massachusetts

The $100 Jacket Politicians Use to Pretend To Be Normal People

The barn jacket has become the go-to fashion accessory for candidates trying to appeal to the common folk. (Screengrab: David Trone for Congress)

David Trone has never run for office before, but he’s wearing the standard issue uniform of a politician in his first television ads: the barn jacket.  

The wealthy Maryland Democrat thrust himself into the 8th District primary with close to a $1 million ad buy in the expensive Washington, D.C., media market. In the ad, entitled “Bet the Farm,” the owner of the Total Wine & More chain of stores dons a barn jacket to take viewers on a tour of the family farm where he grew up.  

Wyden Looks Safe, but Democratic Rift Is Real

Wyden speaks with reporters as he arrives for the Senate Democrats' policy lunch on Dec. 9, 2014. (Photo By Bill Clark/CQ Roll Call)

Liberal groups have targeted Oregon Sen. Ron Wyden for defeat in next year’s elections unless he sides with them on upcoming trade deals. But any talk about the four-term Democrat's vulnerability is premature until there is a challenger.  

“Secretive Trade Deal Could Pose Problems At Home For Ron Wyden,” a rather alarming Huffington Post headline declared in February. The corresponding story appears to be based on a poll paid for by Democracy for America and a press release circulated to create doubt about the senator’s re-election bid. But the structure of the survey unfortunately doesn’t measure Wyden’s vulnerability.  

Race Ratings Changes in New Hampshire, Massachusetts

Is the race slipping away from Shaheen? (Bill Clark/CQ Roll Call File Photo)

With less than two weeks to go before Election Day, we’re changing the Rothenberg Political Report/Roll Call ratings  in one Senate and one gubernatorial race.  

You can read more explanation in the Oct. 24 update for Rothenberg Political Report subscribers ($).  

Rothenberg Political Report/Roll Call Race Ratings Changes

Nunn is challenging Perdue for Georgia Senate. (Bill Clark/CQ Roll Call File Photo)

While national polls show a stable landscape, polls in individual races continue to show some movement. That movement leads us to make a number of changes to our Rothenberg Political Report/Roll Call ratings .  

Most of the House changes benefit the GOP, while the Senate and governor changes are far more mixed.  

Three Election Trends That Could End in 2014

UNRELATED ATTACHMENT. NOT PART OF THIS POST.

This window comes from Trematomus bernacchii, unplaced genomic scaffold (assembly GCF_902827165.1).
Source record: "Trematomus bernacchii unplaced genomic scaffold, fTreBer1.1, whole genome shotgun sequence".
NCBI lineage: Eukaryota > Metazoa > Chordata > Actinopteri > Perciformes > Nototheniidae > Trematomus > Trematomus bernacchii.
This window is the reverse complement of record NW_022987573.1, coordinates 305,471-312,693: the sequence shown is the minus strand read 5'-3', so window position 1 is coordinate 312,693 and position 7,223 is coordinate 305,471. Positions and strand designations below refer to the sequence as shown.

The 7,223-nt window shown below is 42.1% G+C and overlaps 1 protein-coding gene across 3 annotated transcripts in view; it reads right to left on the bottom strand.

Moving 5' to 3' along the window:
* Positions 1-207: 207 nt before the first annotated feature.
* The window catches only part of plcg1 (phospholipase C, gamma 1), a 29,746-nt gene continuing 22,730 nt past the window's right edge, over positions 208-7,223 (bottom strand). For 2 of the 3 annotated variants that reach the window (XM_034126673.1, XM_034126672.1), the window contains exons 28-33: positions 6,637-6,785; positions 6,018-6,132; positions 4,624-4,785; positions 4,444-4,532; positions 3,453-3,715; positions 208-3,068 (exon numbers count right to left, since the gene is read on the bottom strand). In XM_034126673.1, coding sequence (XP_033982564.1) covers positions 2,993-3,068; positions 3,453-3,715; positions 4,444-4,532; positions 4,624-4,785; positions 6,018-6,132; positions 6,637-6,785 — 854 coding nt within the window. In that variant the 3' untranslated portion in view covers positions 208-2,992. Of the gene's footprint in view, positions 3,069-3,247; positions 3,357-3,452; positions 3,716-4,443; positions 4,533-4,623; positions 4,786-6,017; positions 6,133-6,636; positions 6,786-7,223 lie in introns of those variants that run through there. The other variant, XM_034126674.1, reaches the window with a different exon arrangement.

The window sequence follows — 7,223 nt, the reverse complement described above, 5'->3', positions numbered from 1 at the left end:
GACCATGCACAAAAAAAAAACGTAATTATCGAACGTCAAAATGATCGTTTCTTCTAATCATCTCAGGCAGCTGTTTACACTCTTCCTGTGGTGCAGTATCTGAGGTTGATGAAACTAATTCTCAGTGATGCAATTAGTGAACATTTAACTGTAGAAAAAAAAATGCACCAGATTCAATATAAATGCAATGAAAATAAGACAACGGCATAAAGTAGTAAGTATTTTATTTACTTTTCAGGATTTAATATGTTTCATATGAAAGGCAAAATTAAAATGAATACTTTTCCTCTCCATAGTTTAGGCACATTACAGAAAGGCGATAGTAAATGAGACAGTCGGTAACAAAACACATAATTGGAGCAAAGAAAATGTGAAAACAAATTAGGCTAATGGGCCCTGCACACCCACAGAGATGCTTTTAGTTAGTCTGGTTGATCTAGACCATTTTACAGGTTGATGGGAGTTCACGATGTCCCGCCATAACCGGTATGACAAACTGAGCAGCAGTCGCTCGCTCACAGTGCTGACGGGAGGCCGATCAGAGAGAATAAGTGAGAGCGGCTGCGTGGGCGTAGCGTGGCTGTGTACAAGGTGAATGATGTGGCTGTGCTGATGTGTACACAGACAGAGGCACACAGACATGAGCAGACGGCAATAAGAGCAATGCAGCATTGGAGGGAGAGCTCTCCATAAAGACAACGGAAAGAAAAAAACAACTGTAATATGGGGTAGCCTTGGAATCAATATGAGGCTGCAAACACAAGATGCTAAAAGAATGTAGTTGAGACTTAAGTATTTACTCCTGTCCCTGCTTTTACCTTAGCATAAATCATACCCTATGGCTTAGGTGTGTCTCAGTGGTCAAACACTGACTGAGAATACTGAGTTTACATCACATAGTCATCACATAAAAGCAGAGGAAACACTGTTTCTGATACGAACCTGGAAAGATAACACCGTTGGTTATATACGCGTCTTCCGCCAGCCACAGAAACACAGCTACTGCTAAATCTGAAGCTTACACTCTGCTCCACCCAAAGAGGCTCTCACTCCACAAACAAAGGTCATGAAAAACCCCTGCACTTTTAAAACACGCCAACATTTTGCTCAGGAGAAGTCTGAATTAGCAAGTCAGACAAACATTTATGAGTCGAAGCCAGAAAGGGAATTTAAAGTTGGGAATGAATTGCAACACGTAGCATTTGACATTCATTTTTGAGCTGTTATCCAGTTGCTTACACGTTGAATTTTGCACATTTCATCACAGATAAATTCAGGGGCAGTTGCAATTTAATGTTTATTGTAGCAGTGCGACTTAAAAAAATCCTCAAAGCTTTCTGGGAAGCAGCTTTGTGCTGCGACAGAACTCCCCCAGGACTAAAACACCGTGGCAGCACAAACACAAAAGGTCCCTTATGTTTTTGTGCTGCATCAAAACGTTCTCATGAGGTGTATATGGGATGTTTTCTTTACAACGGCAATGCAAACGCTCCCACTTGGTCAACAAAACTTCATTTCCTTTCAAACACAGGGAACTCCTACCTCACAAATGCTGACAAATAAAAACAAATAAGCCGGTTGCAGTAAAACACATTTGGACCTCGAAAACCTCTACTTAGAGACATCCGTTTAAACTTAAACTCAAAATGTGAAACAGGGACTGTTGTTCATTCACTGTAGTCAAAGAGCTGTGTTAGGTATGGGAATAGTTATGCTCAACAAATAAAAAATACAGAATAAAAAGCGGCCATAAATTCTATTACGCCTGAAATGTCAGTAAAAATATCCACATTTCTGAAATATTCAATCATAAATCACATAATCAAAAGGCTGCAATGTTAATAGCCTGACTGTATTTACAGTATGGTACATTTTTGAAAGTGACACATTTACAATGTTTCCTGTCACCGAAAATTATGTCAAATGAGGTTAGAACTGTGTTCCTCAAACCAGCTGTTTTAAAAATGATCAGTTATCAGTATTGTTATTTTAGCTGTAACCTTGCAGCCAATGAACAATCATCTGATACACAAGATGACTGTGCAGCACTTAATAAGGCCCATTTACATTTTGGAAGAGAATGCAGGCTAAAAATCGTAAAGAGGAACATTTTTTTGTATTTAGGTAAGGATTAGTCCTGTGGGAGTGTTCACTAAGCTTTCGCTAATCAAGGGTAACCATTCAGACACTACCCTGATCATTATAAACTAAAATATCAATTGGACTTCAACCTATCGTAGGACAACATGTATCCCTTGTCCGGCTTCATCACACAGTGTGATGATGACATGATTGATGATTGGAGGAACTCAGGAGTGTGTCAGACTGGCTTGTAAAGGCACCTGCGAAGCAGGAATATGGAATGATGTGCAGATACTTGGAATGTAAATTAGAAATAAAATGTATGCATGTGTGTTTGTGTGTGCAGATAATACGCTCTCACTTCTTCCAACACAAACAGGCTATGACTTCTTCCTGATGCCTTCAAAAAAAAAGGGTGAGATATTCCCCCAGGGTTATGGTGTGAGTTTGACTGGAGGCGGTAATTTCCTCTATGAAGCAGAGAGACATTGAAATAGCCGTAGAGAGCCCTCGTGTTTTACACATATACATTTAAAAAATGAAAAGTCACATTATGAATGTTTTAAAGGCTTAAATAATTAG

(Tom Williams/CQ Roll Call)

I’m not certain how long a trend has to exist before it earns the status of an immutable political “law,” but three longtime truths are threatened this election cycle. Will all of them fall in November?  

Trend #1: One party holds the Pennsylvania governorship for eight years and then loses the office to the other party.  

Top 5 Races to Watch in New England

(Bill Clark/CQ Roll Call File Photo)

New England hasn’t been fertile territory for Republican candidates of late, but the party has an opportunity to gain House seats in the region this November.  

Surprisingly, even though the races have evolved, there is no change to the regional Top 5 Races to Watch list from last summer .  

Imperfect People Get Elected to the Senate

Warren is a Democrat from Massachusetts. (Tom Williams/CQ Roll Call File Photo)

In the heat of the campaign, it can be easy to disqualify or dismiss candidates based on unsettling, or sometimes unseemly, revelations. But all you have to do is look at the current lineup of senators to realize that imperfect people win elections.  

Connecticut is a great place to start.  

8 House Race Ratings Changes Boost GOP, Democrats

Dold is waging a comeback bid in Illinois. (Tom Williams/CQ Roll Call File Photo)

This week Rothenberg Political Report /Roll Call made ratings changes in eight congressional districts and confirmed our rating in a ninth — Wisconsin’s 6th District — after GOP Rep. Tom Petri announced his retirement .  

Here is a link to the Ratings map and a quick rundown of the moves we made, with links to the corresponding analysis. Races that moved toward Republicans:

Ratings Change: Massachusetts’ 6th District

Tierney is a Democrat from Massachusetts. (Tom Williams/CQ Roll Call File Photo)

Massachusetts voters haven’t sent a Republican to the U.S. House of Representatives from any district in nearly 20 years. Republican Richard Tisei nearly broke that streak in 2012 and is challenging Rep. John F. Tierney, D-Mass., once again in 2014.  

Tierney’s vulnerability is specific. Massachusetts’ 6th District voted for Barack Obama with 55 percent in 2012 and 57 percent in 2008. But Tierney nearly lost to Tisei last cycle, 48 percent to 47 percent, with the help from a Libertarian candidate who received 4.5 percent. The Democrat's wife and brothers in law have been in legal trouble, and that appears to have taken a toll on Tierney’s numbers. The congressman denies any wrongdoing.  

Gay Republican Candidate 'Comfortable' in GOP (Video)

The candidate: Richard Tisei, a real estate broker , former state Senate minority leader and the 2012 GOP nominee in this district. The member: Nine-term Democratic Rep. John F. Tierney, who defeated Tisei in 2012 by about 1 point. Tierney racked up double-digit victories over the past decade or so, but ethical questions (a case since closed by the House Ethics Committee) plunged him into political vulnerability. The district: Massachusetts' 6th stretches from the northern Boston suburbs along the coast to the New Hampshire border and reaches west to include Bedford and the outskirts of Lowell. The candidate’s team: David Paleologus of Dapa Research (polling), Todd Harris and Heath Thompson of Something Else Strategies (media), Gridiron Communications (direct mail), Nathan Wurtzel (fundraising) and  Ryan Gough (campaign manager).

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